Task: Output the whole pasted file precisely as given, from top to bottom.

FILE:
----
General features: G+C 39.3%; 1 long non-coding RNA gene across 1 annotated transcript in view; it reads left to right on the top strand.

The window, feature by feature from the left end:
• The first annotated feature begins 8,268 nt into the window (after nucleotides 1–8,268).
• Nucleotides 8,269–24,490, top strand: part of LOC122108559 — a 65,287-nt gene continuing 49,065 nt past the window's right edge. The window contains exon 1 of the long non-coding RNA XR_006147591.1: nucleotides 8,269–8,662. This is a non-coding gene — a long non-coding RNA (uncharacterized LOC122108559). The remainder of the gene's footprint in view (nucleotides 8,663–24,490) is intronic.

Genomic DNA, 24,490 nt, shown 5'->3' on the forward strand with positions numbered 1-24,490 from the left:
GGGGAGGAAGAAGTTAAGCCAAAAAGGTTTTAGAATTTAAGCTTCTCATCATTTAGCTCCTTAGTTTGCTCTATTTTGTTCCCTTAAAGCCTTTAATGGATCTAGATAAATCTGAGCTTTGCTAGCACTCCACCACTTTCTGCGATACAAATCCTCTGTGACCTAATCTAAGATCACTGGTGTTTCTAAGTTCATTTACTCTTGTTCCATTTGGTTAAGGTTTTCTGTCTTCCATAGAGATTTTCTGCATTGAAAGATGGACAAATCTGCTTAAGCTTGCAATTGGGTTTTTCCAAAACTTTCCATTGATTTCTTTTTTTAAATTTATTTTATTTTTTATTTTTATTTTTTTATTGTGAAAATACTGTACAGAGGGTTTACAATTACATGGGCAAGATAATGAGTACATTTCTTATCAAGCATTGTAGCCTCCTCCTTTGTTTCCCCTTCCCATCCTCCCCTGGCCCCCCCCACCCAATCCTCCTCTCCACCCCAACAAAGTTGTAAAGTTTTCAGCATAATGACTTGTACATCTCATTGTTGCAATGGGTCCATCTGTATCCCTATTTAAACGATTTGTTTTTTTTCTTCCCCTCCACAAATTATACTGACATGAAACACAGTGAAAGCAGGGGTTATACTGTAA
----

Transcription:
General features: G+C 39.3%; 1 long non-coding RNA gene across 1 annotated transcript in view; it reads left to right on the top strand.

The window, feature by feature from the left end:
• The first annotated feature begins 8,268 nt into the window (after nucleotides 1–8,268).
• Nucleotides 8,269–24,490, top strand: part of LOC122108559 — a 65,287-nt gene continuing 49,065 nt past the window's right edge. The window contains exon 1 of the long non-coding RNA XR_006147591.1: nucleotides 8,269–8,662. This is a non-coding gene — a long non-coding RNA (uncharacterized LOC122108559). The remainder of the gene's footprint in view (nucleotides 8,663–24,490) is intronic.

Genomic DNA, 24,490 nt, shown 5'->3' on the forward strand with positions numbered 1-24,490 from the left:
GGGGAGGAAGAAGTTAAGCCAAAAAGGTTTTAGAATTTAAGCTTCTCATCATTTAGCTCCTTAGTTTGCTCTATTTTGTTCCCTTAAAGCCTTTAATGGATCTAGATAAATCTGAGCTTTGCTAGCACTCCACCACTTTCTGCGATACAAATCCTCTGTGACCTAATCTAAGATCACTGGTGTTTCTAAGTTCATTTACTCTTGTTCCATTTGGTTAAGGTTTTCTGTCTTCCATAGAGATTTTCTGCATTGAAAGATGGACAAATCTGCTTAAGCTTGCAATTGGGTTTTTCCAAAACTTTCCATTGATTTCTTTTTTTAAATTTATTTTATTTTTTATTTTTATTTTTTTATTGTGAAAATACTGTACAGAGGGTTTACAATTACATGGGCAAGATAATGAGTACATTTCTTATCAAGCATTGTAGCCTCCTCCTTTGTTTCCCCTTCCCATCCTCCCCTGGCCCCCCCCACCCAATCCTCCTCTCCACCCCAACAAAGTTGTAAAGTTTTCAGCATAATGACTTGTACATCTCATTGTTGCAATGGGTCCATCTGTATCCCTATTTAAACGATTTGTTTTTTTTCTTCCCCTCCACAAATTATACTGACATGAAACACAGTGAAAGCAGGGGTTATACTGTAA